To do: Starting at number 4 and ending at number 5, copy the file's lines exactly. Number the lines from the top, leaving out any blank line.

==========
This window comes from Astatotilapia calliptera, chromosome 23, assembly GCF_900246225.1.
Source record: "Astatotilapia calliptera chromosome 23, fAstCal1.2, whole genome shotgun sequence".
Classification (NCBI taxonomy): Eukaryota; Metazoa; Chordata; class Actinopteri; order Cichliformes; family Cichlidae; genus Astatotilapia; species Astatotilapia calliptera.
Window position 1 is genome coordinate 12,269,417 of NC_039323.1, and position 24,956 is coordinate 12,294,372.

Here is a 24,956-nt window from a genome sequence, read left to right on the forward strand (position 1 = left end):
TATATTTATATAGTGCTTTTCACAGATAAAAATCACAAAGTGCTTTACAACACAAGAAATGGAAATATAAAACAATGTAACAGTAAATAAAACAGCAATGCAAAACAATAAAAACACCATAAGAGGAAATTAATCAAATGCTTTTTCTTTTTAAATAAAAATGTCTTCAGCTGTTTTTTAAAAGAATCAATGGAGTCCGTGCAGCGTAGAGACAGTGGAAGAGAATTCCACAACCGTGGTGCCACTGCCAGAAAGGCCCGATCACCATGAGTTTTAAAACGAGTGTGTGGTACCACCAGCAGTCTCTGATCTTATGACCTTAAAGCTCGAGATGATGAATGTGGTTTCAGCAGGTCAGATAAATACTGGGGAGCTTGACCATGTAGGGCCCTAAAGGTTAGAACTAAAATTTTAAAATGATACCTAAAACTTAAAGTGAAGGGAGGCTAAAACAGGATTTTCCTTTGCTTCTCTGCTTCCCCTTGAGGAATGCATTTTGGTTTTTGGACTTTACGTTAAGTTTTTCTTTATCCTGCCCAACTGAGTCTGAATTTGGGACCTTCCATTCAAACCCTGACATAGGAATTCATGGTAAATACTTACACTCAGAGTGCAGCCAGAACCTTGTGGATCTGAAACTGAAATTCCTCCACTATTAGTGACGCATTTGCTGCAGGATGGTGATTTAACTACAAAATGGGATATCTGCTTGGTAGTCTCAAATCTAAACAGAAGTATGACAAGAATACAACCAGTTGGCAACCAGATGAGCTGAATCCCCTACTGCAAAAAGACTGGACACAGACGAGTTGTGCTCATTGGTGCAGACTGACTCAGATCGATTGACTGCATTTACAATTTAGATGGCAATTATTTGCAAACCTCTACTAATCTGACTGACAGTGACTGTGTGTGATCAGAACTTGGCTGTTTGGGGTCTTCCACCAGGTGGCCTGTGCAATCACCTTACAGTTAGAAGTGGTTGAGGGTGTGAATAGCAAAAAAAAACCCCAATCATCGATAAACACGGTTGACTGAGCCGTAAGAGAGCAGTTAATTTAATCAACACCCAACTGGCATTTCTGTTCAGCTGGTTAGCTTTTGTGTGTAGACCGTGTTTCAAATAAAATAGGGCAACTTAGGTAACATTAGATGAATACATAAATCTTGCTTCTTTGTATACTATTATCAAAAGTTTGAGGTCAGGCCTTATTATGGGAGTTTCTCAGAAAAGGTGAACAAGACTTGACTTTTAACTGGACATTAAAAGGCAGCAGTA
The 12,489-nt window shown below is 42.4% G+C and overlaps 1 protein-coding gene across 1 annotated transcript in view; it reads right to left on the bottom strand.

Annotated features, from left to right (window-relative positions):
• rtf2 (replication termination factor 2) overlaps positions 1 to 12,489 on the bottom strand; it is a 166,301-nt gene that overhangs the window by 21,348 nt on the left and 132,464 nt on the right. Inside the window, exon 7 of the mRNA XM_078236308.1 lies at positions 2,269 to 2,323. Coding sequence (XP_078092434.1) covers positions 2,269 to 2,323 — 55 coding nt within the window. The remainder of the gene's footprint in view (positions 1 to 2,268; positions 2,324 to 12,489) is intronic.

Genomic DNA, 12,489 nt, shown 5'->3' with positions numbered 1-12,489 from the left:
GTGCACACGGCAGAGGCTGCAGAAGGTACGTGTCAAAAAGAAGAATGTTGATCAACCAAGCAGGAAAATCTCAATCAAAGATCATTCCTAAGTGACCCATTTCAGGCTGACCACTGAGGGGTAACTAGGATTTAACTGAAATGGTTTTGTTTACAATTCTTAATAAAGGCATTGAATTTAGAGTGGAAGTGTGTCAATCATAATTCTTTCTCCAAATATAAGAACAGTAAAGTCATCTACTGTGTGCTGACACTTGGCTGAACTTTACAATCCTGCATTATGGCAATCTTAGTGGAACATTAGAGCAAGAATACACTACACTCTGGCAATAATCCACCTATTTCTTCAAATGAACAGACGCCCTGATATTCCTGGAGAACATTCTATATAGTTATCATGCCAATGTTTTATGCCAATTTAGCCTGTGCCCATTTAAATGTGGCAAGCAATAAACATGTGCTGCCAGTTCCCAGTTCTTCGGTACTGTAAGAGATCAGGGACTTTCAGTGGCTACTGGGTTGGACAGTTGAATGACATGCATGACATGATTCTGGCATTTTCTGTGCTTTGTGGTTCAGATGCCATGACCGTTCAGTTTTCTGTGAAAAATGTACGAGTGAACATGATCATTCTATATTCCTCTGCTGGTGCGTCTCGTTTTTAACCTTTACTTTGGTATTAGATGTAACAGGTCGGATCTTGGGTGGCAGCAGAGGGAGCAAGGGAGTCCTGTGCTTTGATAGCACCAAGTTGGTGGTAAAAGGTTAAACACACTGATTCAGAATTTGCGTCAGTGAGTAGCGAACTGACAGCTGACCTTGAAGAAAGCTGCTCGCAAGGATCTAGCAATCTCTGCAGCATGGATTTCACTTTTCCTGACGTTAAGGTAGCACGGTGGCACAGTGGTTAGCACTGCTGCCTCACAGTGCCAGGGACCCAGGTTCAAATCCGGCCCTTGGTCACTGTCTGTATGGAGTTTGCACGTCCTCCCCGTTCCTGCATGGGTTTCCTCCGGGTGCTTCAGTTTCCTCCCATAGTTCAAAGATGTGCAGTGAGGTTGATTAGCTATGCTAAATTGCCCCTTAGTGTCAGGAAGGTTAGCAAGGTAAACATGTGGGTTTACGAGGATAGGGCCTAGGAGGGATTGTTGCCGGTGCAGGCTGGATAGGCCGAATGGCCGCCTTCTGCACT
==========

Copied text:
Window position 1 is genome coordinate 12,269,417 of NC_039323.1, and position 24,956 is coordinate 12,294,372.

Here is a 24,956-nt window from a genome sequence, read left to right on the forward strand (position 1 = left end):